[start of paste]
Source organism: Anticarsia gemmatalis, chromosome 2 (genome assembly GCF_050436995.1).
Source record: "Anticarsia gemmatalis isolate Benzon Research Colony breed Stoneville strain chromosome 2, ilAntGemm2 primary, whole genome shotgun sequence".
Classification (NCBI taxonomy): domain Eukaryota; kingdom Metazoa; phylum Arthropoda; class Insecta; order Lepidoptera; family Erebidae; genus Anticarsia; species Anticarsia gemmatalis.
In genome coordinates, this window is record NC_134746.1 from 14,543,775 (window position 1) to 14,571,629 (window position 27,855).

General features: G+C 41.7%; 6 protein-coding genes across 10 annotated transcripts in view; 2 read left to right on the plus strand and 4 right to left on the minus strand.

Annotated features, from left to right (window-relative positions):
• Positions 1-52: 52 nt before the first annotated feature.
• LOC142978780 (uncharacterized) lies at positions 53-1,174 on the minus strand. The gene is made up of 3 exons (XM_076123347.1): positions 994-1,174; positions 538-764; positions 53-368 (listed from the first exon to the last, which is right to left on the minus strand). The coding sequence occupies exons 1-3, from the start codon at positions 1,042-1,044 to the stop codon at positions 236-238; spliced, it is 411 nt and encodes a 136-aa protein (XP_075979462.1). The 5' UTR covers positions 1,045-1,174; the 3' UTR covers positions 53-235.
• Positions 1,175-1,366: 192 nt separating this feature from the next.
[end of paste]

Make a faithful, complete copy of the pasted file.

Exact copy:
Source organism: Anticarsia gemmatalis, chromosome 2 (genome assembly GCF_050436995.1).
Source record: "Anticarsia gemmatalis isolate Benzon Research Colony breed Stoneville strain chromosome 2, ilAntGemm2 primary, whole genome shotgun sequence".
Classification (NCBI taxonomy): domain Eukaryota; kingdom Metazoa; phylum Arthropoda; class Insecta; order Lepidoptera; family Erebidae; genus Anticarsia; species Anticarsia gemmatalis.
In genome coordinates, this window is record NC_134746.1 from 14,543,775 (window position 1) to 14,571,629 (window position 27,855).

General features: G+C 41.7%; 6 protein-coding genes across 10 annotated transcripts in view; 2 read left to right on the plus strand and 4 right to left on the minus strand.

Annotated features, from left to right (window-relative positions):
• Positions 1-52: 52 nt before the first annotated feature.
• LOC142978780 (uncharacterized) lies at positions 53-1,174 on the minus strand. The gene is made up of 3 exons (XM_076123347.1): positions 994-1,174; positions 538-764; positions 53-368 (listed from the first exon to the last, which is right to left on the minus strand). The coding sequence occupies exons 1-3, from the start codon at positions 1,042-1,044 to the stop codon at positions 236-238; spliced, it is 411 nt and encodes a 136-aa protein (XP_075979462.1). The 5' UTR covers positions 1,045-1,174; the 3' UTR covers positions 53-235.
• Positions 1,175-1,366: 192 nt separating this feature from the next.